8 Helpful Hints… for Co-Creation

8 Helpful Hints… for Co-Creation

By Maz Amirahmadi · 30 August 2019 · 7 minute read

This edition of Helpful Hints follows our last post on Customer Journey Mapping (CJM). The outcome of a CJM project is typically a series of “How Might We…” challenges that are designed to overcome customer pain-points. Companies are increasingly using co-creation to find solutions to their customer pain-points.

The key principle of co-creation is that ideas are generated with a broad group of stakeholders (can be cross department, customers, KOLs, experts and so on) rather than in a singular silo.

Whilst there’s no single definitive process for co-creation, most of us would agree with the two key reasons why co-creation works so well:

  • None of us is as smart as all of us – pooling knowledge and experience from a wider base is better than coming up with ideas by oneself
  • Getting buy in for change – we all love our own ideas and so involving more people in their generation leads to better buy in down the road

Having been involved in co-creation for more than 10 years, we are hoping these hints will be helpful when you are considering a co-creative process. Good luck!

#1 - Before anything else, set very Tangible Outcomes

Setting tangible outcomes is critical to ensure everyone in the process is on the same page. I’d strongly recommend creating an ‘outcomes template’ and completing an example that will help guide everyone as to what is needed. One of the most important benefits of having an outcomes template is that the key stakeholders are aligned before the start.

To make this more practical consider the difference between an ‘objective’ and an ‘outcome’. Objectives are general and broad. Outcomes are specific and tangible:

  • Workshop Objectives: Create breakthrough ideas for shampoo packaging
  • Workshop Outcomes: Develop 4 x shampoo pack designs that are fully illustrated and include a list of unique selling points

#2 - Think Digital First

Workshop co-creation is traditionally the more common approach and may in many cases be the most appropriate option. However, with benefits of speed, scale and agility, we should start by thinking digital.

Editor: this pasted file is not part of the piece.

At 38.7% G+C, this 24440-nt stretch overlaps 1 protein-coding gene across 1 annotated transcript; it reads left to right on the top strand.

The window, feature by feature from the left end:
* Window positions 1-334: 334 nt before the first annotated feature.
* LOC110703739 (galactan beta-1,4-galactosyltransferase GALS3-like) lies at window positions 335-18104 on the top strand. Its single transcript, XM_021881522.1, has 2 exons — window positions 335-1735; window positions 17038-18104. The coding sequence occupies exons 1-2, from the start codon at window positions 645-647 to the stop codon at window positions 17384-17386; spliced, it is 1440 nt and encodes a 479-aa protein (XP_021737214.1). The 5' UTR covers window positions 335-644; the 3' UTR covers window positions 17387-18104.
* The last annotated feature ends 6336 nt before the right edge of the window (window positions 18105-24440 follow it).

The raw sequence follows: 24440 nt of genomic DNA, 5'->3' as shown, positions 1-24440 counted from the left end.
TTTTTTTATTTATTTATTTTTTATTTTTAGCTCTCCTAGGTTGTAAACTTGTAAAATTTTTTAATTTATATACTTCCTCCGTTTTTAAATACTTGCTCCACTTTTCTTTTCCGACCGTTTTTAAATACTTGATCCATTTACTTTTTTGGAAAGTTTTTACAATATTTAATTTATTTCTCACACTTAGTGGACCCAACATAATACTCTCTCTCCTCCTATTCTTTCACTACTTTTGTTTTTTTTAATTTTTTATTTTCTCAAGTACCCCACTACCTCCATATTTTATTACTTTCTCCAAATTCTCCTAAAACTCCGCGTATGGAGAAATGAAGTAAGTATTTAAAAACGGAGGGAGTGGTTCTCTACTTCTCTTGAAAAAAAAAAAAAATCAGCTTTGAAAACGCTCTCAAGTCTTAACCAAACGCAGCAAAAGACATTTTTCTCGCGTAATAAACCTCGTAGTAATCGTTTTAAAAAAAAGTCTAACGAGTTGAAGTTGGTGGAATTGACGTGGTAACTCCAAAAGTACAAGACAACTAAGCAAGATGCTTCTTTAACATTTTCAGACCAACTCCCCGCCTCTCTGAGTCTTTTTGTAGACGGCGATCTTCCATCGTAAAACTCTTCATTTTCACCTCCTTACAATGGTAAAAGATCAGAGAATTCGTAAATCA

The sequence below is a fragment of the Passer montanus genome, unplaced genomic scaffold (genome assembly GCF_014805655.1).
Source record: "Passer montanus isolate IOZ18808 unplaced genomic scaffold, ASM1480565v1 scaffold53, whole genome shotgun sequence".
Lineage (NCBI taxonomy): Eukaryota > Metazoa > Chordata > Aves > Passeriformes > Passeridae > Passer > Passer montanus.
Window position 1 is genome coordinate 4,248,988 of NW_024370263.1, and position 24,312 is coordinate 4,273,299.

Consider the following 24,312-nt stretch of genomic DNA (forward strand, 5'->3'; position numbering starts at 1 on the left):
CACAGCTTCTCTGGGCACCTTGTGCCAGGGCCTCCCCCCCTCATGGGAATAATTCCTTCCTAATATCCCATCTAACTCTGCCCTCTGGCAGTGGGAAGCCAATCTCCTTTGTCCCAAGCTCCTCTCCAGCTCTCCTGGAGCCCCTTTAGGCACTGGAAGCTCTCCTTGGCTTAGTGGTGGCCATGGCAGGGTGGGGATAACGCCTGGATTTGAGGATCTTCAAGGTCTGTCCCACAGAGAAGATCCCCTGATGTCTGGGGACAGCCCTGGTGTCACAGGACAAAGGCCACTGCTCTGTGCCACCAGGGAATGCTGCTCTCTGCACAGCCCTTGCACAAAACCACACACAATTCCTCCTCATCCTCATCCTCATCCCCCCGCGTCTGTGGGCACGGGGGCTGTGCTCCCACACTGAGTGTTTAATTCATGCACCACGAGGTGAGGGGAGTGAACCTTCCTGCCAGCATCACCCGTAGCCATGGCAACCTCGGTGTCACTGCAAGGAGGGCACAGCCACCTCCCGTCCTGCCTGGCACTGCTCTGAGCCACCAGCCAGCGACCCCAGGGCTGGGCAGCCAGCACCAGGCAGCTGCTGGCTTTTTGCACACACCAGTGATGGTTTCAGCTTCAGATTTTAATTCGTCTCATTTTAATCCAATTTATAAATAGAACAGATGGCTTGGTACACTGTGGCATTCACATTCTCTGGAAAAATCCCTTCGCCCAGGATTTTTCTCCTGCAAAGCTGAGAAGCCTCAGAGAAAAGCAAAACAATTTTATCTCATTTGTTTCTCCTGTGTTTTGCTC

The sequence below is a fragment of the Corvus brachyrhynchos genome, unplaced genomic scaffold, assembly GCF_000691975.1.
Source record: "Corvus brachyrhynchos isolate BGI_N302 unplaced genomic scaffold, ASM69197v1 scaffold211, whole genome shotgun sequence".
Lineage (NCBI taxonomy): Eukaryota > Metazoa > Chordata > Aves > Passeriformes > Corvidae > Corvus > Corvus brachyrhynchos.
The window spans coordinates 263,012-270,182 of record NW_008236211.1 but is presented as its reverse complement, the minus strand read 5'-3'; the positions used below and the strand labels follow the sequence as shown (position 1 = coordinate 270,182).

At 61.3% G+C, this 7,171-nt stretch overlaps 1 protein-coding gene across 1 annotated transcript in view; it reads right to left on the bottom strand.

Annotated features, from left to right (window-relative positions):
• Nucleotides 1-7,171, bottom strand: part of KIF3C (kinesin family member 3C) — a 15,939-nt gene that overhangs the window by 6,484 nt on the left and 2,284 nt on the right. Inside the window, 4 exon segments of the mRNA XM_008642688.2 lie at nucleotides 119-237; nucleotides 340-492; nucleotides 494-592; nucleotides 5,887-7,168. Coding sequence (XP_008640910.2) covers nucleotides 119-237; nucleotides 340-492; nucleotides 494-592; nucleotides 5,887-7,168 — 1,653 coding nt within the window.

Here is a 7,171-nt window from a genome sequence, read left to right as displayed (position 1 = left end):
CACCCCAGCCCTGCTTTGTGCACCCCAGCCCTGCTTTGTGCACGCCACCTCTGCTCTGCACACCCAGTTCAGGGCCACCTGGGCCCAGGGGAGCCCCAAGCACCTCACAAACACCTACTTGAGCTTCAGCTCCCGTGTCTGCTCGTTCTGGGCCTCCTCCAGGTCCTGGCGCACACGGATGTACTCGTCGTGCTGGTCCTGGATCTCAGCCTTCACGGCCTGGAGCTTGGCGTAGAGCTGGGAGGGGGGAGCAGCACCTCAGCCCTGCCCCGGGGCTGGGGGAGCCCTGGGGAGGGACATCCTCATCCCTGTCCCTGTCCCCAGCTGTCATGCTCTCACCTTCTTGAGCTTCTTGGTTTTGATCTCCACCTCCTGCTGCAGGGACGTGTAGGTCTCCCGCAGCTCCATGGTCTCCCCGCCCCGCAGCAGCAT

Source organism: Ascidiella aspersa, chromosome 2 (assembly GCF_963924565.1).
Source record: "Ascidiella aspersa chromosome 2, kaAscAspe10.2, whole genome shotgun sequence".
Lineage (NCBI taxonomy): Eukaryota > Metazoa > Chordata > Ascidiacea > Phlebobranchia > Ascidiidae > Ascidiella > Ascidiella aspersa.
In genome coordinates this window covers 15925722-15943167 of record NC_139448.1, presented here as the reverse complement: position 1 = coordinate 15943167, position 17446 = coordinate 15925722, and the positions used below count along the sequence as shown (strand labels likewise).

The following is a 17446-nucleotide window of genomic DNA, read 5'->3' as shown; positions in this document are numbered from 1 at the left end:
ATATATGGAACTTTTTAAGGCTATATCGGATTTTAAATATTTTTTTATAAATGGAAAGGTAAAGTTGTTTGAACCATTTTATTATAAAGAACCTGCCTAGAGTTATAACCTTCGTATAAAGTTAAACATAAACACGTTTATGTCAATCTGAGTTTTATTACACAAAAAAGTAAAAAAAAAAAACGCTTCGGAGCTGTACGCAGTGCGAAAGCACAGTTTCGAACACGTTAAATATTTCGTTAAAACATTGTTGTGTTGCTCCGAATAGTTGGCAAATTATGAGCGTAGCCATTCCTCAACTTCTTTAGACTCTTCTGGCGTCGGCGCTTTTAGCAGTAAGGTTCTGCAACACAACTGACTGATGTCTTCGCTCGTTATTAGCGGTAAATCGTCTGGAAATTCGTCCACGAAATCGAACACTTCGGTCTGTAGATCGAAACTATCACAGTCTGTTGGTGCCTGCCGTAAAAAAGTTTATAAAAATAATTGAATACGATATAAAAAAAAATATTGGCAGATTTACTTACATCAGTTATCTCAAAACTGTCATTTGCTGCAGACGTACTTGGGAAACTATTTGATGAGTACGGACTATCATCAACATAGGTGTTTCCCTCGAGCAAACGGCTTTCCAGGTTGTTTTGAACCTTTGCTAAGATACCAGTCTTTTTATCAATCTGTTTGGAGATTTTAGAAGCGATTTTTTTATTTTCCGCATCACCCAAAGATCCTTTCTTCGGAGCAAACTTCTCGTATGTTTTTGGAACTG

That said, workshops have their benefits too (facilitated in person, very focused attention, often done in a day, good for building empathy across teams).

#3 - Engage with internal cocreators

The first stop in selecting your co-creators should be internal. Getting a cross functional team involved helps get different perspectives and buy in for ideas generated. It’s helpful to organise the internal team into three groups:

#4 - Select external cocreators

Getting external people involved helps broaden the thinking when it comes to idea generation. Consider including some of the following:

  • Consumers or Customers The core target for our products or services
  • Tribes More extreme sets of consumers, for example Vegans
  • Opinion leaders (KOLs) – prominent social media personalities
  • Experts – Industry experts with specific knowledge on a topic
  • Creative Thinkers Arts students, designers                                                                               
  • Trade Stakeholders shop assistants, suppliers, technicians etc.

#5 – Avoid making it “them and us”

Co-creation can sometimes feel more like a question and answer session, rather than ideation. For example, we may invite customers and start asking them ‘what they want?’, or ‘what they think of our ideas?’. That’s all fine, it’s not really co-creation.

To avoid falling into this trap, make sure that everyone (including you) is considered a co-creator. We’re all in one team, with one objective, brought together because we have our own specific skills. Like The Avengers, kind of. Uhum.

Anyway, one way we’ve overcome this in the past is by having everyone wear co-creator t-shirts. Something about all wearing the same gear helps bond us into a team.

#6 - Use creativity tools

We should be realistic in what we can expect from co-creators. They are unlikely to turn up and come up with the next i-phone. Remember the famous faster horses comment from Henry T Ford?

Creativity tools can really help us come up with new ideas. Whilst there are lots of tools readily available (just Google it), keep a couple of important things in mind when selecting the tools:

  • There are different tools for ‘divergent’ and ‘convergent’ thinking… you usually need both for a cocreative process
  • For divergent thinking, some tools are good for ‘incremental innovation’ whilst others are good for ‘blue sky innovation’

#7 - Make it Fun

It’s a proven fact that we are more creative when we have fun. ‘Nuff said.

#8 - Look out for community creatives

If you have a community, you’ll be able to identify creative customers through live chats, blogs and forums. Keep a track of them, build a relationship with them and utilize them as a valuable resource

But if not, there are some easy ways to screen people for natural creativity or lateral thinking. Try asking your community these questions:

  • Apart from clipping paper, name 5 things you can do with a paper clip?
  • What has an elephant and a carpet got in common?
  • Which three animals of any species would you mould together for a new super animal?

Once you’ve identified the creatives, bring them into the office, train them on creative thinking,  think of them as a very valuable asset….they are your Creative Crew!